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Oil patch woes deepen as spending cuts mount

More corporate cuts are expected in the coming months as companies struggle to keep costs in line with dwindling returns.

TODD KOROL/The Globe and Mail

The oil patch is cutting ever deeper to cope with the longest crude-price rout in more than 15 years.

Royal Dutch Shell PLC took the drastic step of halting its multibillion-dollar Carmon Creek oil sands development in Alberta after it had already started construction. The oil major on Tuesday blamed weak crude markets and insufficient pipeline capacity to export the eventual production.

On Wednesday, Devon Energy Corp.'s Canadian subsidiary disclosed that it cut about 200 jobs, or 15 per cent of its work force, having completed major projects. It cautioned that it does not expect to resume spending at its predownturn rate "for the foreseeable future."

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Shell did not say how many jobs are affected by the rare downing of tools.

Its move comes as Alberta's NDP government tries to bolster employment amid the steep drop in energy revenue, as spelled out in its budget this week.

More corporate cuts are expected in the coming months as companies struggle to keep costs in line with dwindling returns, and outside investment remains elusive, said Jackie Forrest, vice-president of ARC Financial Corp. in Calgary.

"Generally, companies are spending beyond their cash flow now, and if they take a view that commodity prices are the same next year as this year, we'll see further cutting in activity levels," Ms. Forrest said.

Shell had completed the design and procurement of major equipment and had cleared the Peace River area site for the central processing plant. It had also started drilling on two well pads, spokesman Cameron Yost said in an e-mail.

Companies throughout Canada's oil sector have postponed big-ticket projects as U.S. benchmark oil has languished under $50 (U.S.) a barrel. Prices for bitumen from the oil sands are well below that.

With the crude market having been in a trough for about a year, the longest since 1998-99, developers are forced to sharpen their pencils and put off major production gains until acceptable returns can be generated.

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However, as Shell said, major new pipelines that would allow Canadian producers to serve more lucrative export markets remain mired in delay. Last year, Shell Canada president Lorraine Mitchelmore said the company did not have immediate worries about access to markets, because it could use its own collection of refineries across the continent. The price downturn appears to have helped fuel a big change in thinking.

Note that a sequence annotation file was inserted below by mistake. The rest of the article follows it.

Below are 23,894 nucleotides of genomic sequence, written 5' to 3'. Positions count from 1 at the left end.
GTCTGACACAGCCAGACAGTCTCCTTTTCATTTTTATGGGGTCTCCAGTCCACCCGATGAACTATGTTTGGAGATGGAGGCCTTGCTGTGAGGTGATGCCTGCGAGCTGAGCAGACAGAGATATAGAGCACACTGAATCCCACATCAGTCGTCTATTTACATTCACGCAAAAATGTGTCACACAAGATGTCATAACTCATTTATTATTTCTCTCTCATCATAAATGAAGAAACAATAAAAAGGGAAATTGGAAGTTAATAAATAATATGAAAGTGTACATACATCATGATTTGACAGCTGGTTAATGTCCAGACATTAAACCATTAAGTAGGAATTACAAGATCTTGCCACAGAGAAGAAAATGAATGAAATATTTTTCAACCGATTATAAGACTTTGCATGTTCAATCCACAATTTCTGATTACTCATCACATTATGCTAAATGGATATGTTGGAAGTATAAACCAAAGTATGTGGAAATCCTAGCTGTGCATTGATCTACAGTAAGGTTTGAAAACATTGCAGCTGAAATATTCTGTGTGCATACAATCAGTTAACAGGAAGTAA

"Really what it means is if you can't ship it by pipe, you have to ship it by rail, and rail adds several dollars a barrel to your costs," said Michael Dunn, analyst at FirstEnergy Capital Corp. "So if you're adding several dollars a barrel to your cost base, then for some oil sands projects, that will be the difference between go and no-go."

Alberta Premier Rachel Notley, whose government is dealing with a 69-per-cent drop in energy revenue this year, said on Wednesday that getting a pipeline built to a port for ocean-going tankers is a priority.

However, Ms. Notley said she believes Alberta must show it is taking serious action on carbon emissions and improving environmental protection before such a project can proceed.

"That being said, we do intend to work very intentionally with pipeline advocates and the companies that are working for it to see what we can do to come up with some creative lobbying and advocating efforts," she told reporters.

The slowdown has had positive effects on some developers. MEG Energy Corp. said on Wednesday that it achieved record production from its oil sands operations and beat expectations with higher-than-expected cash flow. It said lower industrywide costs have allowed it to reduce its operating and capital expenses. Still, the company said it has cut 30 per cent of its work force since the start of this year.

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The Conference Board of Canada predicted that the energy sector will lose a total of $2.1-billion (Canadian) before tax this year, compared with a $6-billion profit in 2014. It said the current cost cuts should help the industry return to profitability next year.

With a report from Kelly Cryderman

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About the Authors
Mergers and Acquisitions Reporter

Jeffrey Jones is a veteran journalist specializing in energy, finance and environment for The Globe and Mail’s Report on Business, based in Calgary. Before joining The Globe and Mail in 2013, he was a senior reporter for Reuters, writing news, features and analysis on energy deals, pipelines, politics and general  topics. More

Jeff Lewis is a reporter specializing in energy coverage for The Globe and Mail’s Report on Business, based in Calgary. Previously, he was a reporter with the Financial Post, writing news and features about Canada’s oil industry. His work has taken him to Norway and the Canadian Arctic. More


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